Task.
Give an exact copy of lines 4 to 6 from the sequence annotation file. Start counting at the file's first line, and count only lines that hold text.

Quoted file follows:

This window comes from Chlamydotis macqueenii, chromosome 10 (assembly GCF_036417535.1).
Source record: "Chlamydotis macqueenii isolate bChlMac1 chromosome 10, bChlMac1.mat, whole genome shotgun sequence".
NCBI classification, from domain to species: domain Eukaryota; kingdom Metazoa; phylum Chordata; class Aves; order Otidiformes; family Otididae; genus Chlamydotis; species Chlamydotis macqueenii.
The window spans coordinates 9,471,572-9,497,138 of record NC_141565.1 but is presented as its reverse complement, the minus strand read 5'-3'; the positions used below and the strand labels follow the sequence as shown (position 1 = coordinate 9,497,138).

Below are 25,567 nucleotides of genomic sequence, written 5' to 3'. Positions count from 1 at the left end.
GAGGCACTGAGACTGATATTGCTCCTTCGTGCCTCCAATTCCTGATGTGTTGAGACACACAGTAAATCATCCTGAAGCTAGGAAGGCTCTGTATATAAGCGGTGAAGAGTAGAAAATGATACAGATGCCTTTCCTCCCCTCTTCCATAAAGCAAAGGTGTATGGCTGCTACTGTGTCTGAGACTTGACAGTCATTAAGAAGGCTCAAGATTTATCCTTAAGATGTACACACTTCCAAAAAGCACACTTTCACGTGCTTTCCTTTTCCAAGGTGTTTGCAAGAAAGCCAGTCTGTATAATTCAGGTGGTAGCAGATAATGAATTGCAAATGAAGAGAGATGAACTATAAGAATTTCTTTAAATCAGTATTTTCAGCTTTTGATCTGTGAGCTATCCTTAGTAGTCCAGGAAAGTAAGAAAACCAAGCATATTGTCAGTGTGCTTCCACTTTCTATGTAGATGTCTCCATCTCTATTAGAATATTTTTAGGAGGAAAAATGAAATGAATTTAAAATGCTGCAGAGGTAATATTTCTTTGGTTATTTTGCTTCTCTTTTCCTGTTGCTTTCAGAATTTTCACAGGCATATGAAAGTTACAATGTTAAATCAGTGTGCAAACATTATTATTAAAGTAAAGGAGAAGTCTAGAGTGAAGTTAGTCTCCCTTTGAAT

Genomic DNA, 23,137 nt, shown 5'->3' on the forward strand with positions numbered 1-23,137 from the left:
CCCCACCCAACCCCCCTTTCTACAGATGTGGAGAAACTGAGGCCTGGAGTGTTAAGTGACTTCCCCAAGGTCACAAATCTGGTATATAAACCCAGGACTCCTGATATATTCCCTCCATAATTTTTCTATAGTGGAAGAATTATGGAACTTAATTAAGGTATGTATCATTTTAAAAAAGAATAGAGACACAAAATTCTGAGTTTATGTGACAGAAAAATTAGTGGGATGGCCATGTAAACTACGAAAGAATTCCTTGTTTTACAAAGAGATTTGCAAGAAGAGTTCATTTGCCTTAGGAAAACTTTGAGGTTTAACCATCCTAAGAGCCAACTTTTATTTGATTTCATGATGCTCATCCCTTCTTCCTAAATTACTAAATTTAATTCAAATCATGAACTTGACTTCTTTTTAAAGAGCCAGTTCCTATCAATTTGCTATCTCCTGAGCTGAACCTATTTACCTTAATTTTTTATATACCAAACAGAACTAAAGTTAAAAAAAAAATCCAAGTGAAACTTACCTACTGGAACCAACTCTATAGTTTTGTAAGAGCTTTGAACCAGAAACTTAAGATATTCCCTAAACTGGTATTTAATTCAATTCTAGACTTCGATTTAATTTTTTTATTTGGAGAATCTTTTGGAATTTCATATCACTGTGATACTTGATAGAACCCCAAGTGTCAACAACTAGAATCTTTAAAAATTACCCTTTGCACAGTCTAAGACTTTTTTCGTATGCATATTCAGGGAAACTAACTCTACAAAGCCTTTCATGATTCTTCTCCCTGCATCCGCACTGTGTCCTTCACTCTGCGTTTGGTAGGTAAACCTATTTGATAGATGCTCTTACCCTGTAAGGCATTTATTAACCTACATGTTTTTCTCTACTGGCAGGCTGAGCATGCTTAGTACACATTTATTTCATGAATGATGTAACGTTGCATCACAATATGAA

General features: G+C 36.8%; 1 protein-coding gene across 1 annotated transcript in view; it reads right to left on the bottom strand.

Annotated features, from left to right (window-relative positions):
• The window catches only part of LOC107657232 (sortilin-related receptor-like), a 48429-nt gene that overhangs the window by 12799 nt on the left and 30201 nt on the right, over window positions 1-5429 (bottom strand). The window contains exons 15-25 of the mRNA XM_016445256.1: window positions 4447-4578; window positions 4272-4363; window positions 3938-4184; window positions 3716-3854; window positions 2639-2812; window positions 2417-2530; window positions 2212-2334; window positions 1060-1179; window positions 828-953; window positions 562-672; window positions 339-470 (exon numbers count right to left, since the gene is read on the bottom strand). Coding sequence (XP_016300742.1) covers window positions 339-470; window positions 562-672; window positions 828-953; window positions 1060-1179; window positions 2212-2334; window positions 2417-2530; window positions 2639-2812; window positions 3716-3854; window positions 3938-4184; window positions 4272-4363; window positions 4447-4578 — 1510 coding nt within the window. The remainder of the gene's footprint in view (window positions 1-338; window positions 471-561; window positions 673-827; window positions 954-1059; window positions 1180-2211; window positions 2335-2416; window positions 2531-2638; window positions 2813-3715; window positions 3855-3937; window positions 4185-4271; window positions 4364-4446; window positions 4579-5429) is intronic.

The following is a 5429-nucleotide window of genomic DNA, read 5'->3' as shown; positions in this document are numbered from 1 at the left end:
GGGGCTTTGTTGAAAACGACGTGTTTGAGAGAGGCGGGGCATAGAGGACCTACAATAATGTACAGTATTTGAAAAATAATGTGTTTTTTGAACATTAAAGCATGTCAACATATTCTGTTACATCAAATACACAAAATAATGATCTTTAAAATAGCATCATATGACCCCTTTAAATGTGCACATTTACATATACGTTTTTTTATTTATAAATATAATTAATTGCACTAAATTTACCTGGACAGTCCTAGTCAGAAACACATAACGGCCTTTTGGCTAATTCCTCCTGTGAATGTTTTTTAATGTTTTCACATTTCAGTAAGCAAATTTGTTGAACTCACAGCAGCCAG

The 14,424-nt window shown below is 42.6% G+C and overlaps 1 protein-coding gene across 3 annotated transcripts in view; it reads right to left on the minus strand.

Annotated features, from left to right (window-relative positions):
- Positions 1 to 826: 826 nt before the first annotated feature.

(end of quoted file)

The window spans coordinates 9,471,572-9,497,138 of record NC_141565.1 but is presented as its reverse complement, the minus strand read 5'-3'; the positions used below and the strand labels follow the sequence as shown (position 1 = coordinate 9,497,138).

Below are 25,567 nucleotides of genomic sequence, written 5' to 3'. Positions count from 1 at the left end.
GAGGCACTGAGACTGATATTGCTCCTTCGTGCCTCCAATTCCTGATGTGTTGAGACACACAGTAAATCATCCTGAAGCTAGGAAGGCTCTGTATATAAGCGGTGAAGAGTAGAAAATGATACAGATGCCTTTCCTCCCCTCTTCCATAAAGCAAAGGTGTATGGCTGCTACTGTGTCTGAGACTTGACAGTCATTAAGAAGGCTCAAGATTTATCCTTAAGATGTACACACTTCCAAAAAGCACACTTTCACGTGCTTTCCTTTTCCAAGGTGTTTGCAAGAAAGCCAGTCTGTATAATTCAGGTGGTAGCAGATAATGAATTGCAAATGAAGAGAGATGAACTATAAGAATTTCTTTAAATCAGTATTTTCAGCTTTTGATCTGTGAGCTATCCTTAGTAGTCCAGGAAAGTAAGAAAACCAAGCATATTGTCAGTGTGCTTCCACTTTCTATGTAGATGTCTCCATCTCTATTAGAATATTTTTAGGAGGAAAAATGAAATGAATTTAAAATGCTGCAGAGGTAATATTTCTTTGGTTATTTTGCTTCTCTTTTCCTGTTGCTTTCAGAATTTTCACAGGCATATGAAAGTTACAATGTTAAATCAGTGTGCAAACATTATTATTAAAGTAAAGGAGAAGTCTAGAGTGAAGTTAGTCTCCCTTTGAAT